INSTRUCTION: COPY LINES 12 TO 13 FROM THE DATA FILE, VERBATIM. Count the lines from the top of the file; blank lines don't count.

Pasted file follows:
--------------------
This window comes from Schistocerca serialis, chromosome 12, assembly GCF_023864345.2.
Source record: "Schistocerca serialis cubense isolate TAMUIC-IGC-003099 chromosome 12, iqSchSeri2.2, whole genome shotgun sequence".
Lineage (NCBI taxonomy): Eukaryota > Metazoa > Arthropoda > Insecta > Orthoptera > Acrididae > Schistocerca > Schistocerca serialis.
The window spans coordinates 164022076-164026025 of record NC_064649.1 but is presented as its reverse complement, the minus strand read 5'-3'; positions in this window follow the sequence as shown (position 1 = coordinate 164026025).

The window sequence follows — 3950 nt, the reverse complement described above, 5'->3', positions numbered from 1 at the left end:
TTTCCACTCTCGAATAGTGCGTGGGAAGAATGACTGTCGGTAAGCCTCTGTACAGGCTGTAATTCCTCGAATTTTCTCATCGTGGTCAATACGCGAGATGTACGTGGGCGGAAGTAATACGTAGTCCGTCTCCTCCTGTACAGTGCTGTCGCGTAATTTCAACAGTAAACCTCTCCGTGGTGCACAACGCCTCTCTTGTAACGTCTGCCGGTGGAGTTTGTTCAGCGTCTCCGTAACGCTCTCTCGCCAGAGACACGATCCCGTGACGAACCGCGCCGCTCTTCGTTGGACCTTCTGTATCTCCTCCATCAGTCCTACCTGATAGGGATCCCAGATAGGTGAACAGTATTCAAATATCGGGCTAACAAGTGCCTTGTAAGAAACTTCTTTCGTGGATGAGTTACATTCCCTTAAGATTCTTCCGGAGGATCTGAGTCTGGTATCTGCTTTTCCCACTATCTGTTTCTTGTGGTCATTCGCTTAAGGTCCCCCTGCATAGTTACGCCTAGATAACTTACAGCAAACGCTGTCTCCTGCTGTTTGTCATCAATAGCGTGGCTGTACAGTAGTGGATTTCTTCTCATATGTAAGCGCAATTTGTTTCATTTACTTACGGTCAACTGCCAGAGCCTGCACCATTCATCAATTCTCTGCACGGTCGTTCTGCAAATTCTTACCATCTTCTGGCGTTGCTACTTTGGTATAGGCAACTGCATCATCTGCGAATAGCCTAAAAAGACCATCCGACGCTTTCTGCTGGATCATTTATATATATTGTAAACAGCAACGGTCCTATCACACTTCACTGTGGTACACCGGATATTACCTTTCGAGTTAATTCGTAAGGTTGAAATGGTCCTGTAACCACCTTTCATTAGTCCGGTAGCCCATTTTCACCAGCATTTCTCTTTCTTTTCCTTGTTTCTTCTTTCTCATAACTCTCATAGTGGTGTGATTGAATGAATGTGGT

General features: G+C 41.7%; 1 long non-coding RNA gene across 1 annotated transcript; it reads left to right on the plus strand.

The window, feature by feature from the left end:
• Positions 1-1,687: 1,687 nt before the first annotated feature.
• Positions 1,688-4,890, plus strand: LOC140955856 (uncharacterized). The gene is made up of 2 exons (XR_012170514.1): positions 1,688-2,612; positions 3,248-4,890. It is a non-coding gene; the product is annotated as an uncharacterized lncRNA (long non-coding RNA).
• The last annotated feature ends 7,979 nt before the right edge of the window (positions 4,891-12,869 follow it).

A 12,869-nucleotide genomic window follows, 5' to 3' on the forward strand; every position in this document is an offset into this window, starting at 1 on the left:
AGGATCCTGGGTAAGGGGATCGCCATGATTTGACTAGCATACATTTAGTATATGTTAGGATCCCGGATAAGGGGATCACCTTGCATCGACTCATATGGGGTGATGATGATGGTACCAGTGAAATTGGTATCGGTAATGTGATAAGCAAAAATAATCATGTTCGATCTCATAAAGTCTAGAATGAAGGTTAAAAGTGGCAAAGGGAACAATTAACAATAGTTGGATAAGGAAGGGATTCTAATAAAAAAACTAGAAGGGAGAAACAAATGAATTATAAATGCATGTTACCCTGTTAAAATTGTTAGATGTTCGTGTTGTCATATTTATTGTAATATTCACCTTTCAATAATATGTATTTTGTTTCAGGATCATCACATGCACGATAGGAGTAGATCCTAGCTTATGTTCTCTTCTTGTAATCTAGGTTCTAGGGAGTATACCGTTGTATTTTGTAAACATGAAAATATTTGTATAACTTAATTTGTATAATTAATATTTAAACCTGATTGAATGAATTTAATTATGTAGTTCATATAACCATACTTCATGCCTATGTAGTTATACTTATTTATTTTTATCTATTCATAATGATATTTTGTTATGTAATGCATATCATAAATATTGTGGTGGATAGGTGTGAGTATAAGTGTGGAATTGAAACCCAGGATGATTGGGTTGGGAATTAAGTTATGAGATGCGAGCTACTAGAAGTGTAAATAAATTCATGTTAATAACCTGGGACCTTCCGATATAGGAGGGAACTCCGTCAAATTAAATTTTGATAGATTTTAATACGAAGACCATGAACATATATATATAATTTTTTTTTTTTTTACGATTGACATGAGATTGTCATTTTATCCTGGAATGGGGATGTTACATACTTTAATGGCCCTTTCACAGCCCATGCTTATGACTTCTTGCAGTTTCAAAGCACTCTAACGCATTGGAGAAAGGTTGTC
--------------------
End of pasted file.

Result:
A 12,869-nucleotide genomic window follows, 5' to 3' on the forward strand; every position in this document is an offset into this window, starting at 1 on the left:
AGGATCCTGGGTAAGGGGATCGCCATGATTTGACTAGCATACATTTAGTATATGTTAGGATCCCGGATAAGGGGATCACCTTGCATCGACTCATATGGGGTGATGATGATGGTACCAGTGAAATTGGTATCGGTAATGTGATAAGCAAAAATAATCATGTTCGATCTCATAAAGTCTAGAATGAAGGTTAAAAGTGGCAAAGGGAACAATTAACAATAGTTGGATAAGGAAGGGATTCTAATAAAAAAACTAGAAGGGAGAAACAAATGAATTATAAATGCATGTTACCCTGTTAAAATTGTTAGATGTTCGTGTTGTCATATTTATTGTAATATTCACCTTTCAATAATATGTATTTTGTTTCAGGATCATCACATGCACGATAGGAGTAGATCCTAGCTTATGTTCTCTTCTTGTAATCTAGGTTCTAGGGAGTATACCGTTGTATTTTGTAAACATGAAAATATTTGTATAACTTAATTTGTATAATTAATATTTAAACCTGATTGAATGAATTTAATTATGTAGTTCATATAACCATACTTCATGCCTATGTAGTTATACTTATTTATTTTTATCTATTCATAATGATATTTTGTTATGTAATGCATATCATAAATATTGTGGTGGATAGGTGTGAGTATAAGTGTGGAATTGAAACCCAGGATGATTGGGTTGGGAATTAAGTTATGAGATGCGAGCTACTAGAAGTGTAAATAAATTCATGTTAATAACCTGGGACCTTCCGATATAGGAGGGAACTCCGTCAAATTAAATTTTGATAGATTTTAATACGAAGACCATGAACATATATATATAATTTTTTTTTTTTTTACGATTGACATGAGATTGTCATTTTATCCTGGAATGGGGATGTTACATACTTTAATGGCCCTTTCACAGCCCATGCTTATGACTTCTTGCAGTTTCAAAGCACTCTAACGCATTGGAGAAAGGTTGTC